In a sign of the times, at Paris' twice-yearly Texworld textile trade fair this week, around 60 of the 660 firms exhibiting from around the world flew the green flag, a sharp increase on previous sessions, organisers said.

In China, Bangladesh and India, the world's top textile producers, as well as in Pakistan, South Korea and Taiwan, natural fibres, organic yarns, fair trade practices and clean processing are creeping into an industry often chided for polluting soils, wasting water and employing child labour.

"We will be starting organic and fair trade by next year," said Sajedur Rahman Talukder, a marketing manager for Bangladesh's biggest textile-maker, Norman Group of Industries, whose tens of thousands of workers supply western firms such as Ikea.

"It is a market demand."

Eco-friendly fabrics, added South Korean firm Ludia, might currently be a niche product around 15 percent more expensive than run-of-the-mill textile, "but in two or three years the consumers will pay the difference."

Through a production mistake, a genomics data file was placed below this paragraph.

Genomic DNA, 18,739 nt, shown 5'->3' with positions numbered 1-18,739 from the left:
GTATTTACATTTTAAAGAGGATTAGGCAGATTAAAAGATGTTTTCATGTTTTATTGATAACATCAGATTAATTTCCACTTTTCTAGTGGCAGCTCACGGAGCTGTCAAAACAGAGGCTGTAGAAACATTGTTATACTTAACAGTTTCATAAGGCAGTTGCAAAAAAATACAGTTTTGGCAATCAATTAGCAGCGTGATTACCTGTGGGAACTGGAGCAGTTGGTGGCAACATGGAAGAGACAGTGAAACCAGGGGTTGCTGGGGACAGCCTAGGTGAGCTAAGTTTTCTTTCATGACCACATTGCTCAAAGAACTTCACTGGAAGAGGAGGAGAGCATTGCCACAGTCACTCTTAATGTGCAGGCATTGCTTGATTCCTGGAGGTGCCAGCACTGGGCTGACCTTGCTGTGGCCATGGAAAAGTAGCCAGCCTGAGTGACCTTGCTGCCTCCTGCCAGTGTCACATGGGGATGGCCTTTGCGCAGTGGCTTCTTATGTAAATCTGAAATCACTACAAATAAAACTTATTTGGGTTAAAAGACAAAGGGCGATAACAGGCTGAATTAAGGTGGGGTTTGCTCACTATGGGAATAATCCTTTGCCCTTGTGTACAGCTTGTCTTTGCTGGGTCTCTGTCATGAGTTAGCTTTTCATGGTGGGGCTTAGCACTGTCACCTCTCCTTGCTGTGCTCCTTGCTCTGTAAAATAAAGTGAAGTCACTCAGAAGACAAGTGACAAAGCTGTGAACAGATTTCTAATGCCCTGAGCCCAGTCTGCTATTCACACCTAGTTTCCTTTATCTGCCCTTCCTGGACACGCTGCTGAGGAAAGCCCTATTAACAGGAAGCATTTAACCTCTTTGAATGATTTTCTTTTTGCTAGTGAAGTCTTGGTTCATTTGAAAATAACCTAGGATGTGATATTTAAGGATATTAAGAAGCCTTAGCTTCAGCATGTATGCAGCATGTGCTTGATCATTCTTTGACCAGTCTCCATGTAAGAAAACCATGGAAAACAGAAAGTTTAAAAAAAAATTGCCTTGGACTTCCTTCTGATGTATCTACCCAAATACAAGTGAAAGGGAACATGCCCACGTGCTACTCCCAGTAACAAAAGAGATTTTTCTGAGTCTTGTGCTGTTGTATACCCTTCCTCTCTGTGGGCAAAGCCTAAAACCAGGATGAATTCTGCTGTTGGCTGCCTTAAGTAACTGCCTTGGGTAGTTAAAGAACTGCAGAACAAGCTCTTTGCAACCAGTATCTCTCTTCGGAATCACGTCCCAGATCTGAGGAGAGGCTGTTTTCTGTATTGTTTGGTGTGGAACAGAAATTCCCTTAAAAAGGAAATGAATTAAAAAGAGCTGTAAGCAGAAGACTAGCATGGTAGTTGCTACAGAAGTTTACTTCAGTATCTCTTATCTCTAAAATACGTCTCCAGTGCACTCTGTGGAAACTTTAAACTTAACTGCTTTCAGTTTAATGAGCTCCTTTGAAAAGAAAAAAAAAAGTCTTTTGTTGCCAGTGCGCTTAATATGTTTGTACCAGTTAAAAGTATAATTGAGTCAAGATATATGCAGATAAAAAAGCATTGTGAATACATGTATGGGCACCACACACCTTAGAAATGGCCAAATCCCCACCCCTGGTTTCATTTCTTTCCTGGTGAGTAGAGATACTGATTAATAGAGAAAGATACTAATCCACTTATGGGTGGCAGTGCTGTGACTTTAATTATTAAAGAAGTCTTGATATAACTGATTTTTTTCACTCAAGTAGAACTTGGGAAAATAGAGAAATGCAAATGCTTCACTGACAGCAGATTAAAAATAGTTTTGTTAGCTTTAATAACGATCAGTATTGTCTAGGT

"Eco-friendly is our key item, the market has changed," said a company manager.

Oregon: ACLU Stands Up for Medical Marijuana Patients - Join Them

By ACLU-Oregon

In 2009, the Oregon legislature will consider legislation that allows employers to fire an employee who is never impaired in the workplace simply because the employee lawfully uses medical marijuana during non-work hours to treat a medical condition. Yet the law would not penalize workers who take physician-prescribed medications and are actually impaired at the workplace. This is fundamentally unfair and discriminates against medical marijuana patients.

No worker should be removed from a job simply because he or she suffers from a debilitating medical condition that can be controlled by the lawful use of medical marijuana. Actual impairment, not which medication is used, should be the focus of any law giving employers the power to fire employees (indeed legislation is unnecessary because employers already have the ability to terminate impaired employees).

Under the Oregon Medical Marijuana Act, passed by voters in 1998, Oregonians have the right to use medical marijuana when recommended by a physician to treat a medical condition. Employment laws should not single out medical marijuana patients for harsher treatment than patients using other medications, such as codeine, amphetamines, morphine or other lawfully prescribed controlled substances.

This legislation does not make the workplace safer.

Washington State: Lawmakers Considering Decreasing Pot Penalty